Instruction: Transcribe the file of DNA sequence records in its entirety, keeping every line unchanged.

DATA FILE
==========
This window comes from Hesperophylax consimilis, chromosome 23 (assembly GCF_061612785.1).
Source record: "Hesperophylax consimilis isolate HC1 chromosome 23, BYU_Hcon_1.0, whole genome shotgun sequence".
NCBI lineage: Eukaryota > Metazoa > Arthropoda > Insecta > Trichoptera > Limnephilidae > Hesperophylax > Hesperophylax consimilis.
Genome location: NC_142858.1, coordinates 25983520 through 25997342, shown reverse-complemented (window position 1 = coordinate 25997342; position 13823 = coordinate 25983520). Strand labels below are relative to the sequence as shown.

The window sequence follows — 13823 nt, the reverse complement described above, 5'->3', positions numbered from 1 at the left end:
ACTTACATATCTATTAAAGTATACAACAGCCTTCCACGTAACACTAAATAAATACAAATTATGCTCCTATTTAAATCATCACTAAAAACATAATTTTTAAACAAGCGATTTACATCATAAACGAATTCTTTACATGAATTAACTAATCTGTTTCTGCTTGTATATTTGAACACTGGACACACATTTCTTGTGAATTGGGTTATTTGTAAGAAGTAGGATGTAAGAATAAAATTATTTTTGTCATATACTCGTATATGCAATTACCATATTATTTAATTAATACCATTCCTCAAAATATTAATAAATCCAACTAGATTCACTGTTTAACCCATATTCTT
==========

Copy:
This window comes from Hesperophylax consimilis, chromosome 23 (assembly GCF_061612785.1).
Source record: "Hesperophylax consimilis isolate HC1 chromosome 23, BYU_Hcon_1.0, whole genome shotgun sequence".
NCBI lineage: Eukaryota > Metazoa > Arthropoda > Insecta > Trichoptera > Limnephilidae > Hesperophylax > Hesperophylax consimilis.
Genome location: NC_142858.1, coordinates 25983520 through 25997342, shown reverse-complemented (window position 1 = coordinate 25997342; position 13823 = coordinate 25983520). Strand labels below are relative to the sequence as shown.

The window sequence follows — 13823 nt, the reverse complement described above, 5'->3', positions numbered from 1 at the left end:
ACTTACATATCTATTAAAGTATACAACAGCCTTCCACGTAACACTAAATAAATACAAATTATGCTCCTATTTAAATCATCACTAAAAACATAATTTTTAAACAAGCGATTTACATCATAAACGAATTCTTTACATGAATTAACTAATCTGTTTCTGCTTGTATATTTGAACACTGGACACACATTTCTTGTGAATTGGGTTATTTGTAAGAAGTAGGATGTAAGAATAAAATTATTTTTGTCATATACTCGTATATGCAATTACCATATTATTTAATTAATACCATTCCTCAAAATATTAATAAATCCAACTAGATTCACTGTTTAACCCATATTCTT